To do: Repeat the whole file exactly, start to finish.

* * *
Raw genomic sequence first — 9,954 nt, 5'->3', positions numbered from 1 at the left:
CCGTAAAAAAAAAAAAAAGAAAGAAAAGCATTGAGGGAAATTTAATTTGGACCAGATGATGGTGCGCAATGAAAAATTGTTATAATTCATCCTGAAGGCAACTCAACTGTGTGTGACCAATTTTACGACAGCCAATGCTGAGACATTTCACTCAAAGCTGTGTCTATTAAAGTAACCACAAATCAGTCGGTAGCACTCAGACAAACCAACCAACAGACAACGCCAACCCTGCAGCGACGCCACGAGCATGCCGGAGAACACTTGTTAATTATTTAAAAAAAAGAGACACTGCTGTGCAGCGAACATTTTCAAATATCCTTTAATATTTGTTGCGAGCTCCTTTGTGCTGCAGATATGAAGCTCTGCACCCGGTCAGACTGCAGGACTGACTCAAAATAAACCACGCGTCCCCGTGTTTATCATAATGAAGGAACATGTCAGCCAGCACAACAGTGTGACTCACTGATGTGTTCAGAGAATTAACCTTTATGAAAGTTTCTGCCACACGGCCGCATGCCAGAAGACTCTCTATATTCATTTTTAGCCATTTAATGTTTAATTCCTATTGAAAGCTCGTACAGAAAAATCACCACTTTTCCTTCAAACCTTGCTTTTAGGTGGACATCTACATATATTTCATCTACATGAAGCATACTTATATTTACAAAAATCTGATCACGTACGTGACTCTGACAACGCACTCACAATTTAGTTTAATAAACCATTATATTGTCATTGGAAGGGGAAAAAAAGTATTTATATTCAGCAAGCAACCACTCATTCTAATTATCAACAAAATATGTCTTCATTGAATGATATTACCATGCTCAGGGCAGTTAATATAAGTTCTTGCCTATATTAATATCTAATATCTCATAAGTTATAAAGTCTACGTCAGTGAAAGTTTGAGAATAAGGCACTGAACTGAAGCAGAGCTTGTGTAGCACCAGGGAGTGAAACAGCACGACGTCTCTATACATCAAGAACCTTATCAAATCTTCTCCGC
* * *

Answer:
Raw genomic sequence first — 9,954 nt, 5'->3', positions numbered from 1 at the left:
CCGTAAAAAAAAAAAAAAGAAAGAAAAGCATTGAGGGAAATTTAATTTGGACCAGATGATGGTGCGCAATGAAAAATTGTTATAATTCATCCTGAAGGCAACTCAACTGTGTGTGACCAATTTTACGACAGCCAATGCTGAGACATTTCACTCAAAGCTGTGTCTATTAAAGTAACCACAAATCAGTCGGTAGCACTCAGACAAACCAACCAACAGACAACGCCAACCCTGCAGCGACGCCACGAGCATGCCGGAGAACACTTGTTAATTATTTAAAAAAAAGAGACACTGCTGTGCAGCGAACATTTTCAAATATCCTTTAATATTTGTTGCGAGCTCCTTTGTGCTGCAGATATGAAGCTCTGCACCCGGTCAGACTGCAGGACTGACTCAAAATAAACCACGCGTCCCCGTGTTTATCATAATGAAGGAACATGTCAGCCAGCACAACAGTGTGACTCACTGATGTGTTCAGAGAATTAACCTTTATGAAAGTTTCTGCCACACGGCCGCATGCCAGAAGACTCTCTATATTCATTTTTAGCCATTTAATGTTTAATTCCTATTGAAAGCTCGTACAGAAAAATCACCACTTTTCCTTCAAACCTTGCTTTTAGGTGGACATCTACATATATTTCATCTACATGAAGCATACTTATATTTACAAAAATCTGATCACGTACGTGACTCTGACAACGCACTCACAATTTAGTTTAATAAACCATTATATTGTCATTGGAAGGGGAAAAAAAGTATTTATATTCAGCAAGCAACCACTCATTCTAATTATCAACAAAATATGTCTTCATTGAATGATATTACCATGCTCAGGGCAGTTAATATAAGTTCTTGCCTATATTAATATCTAATATCTCATAAGTTATAAAGTCTACGTCAGTGAAAGTTTGAGAATAAGGCACTGAACTGAAGCAGAGCTTGTGTAGCACCAGGGAGTGAAACAGCACGACGTCTCTATACATCAAGAACCTTATCAAATCTTCTCCGC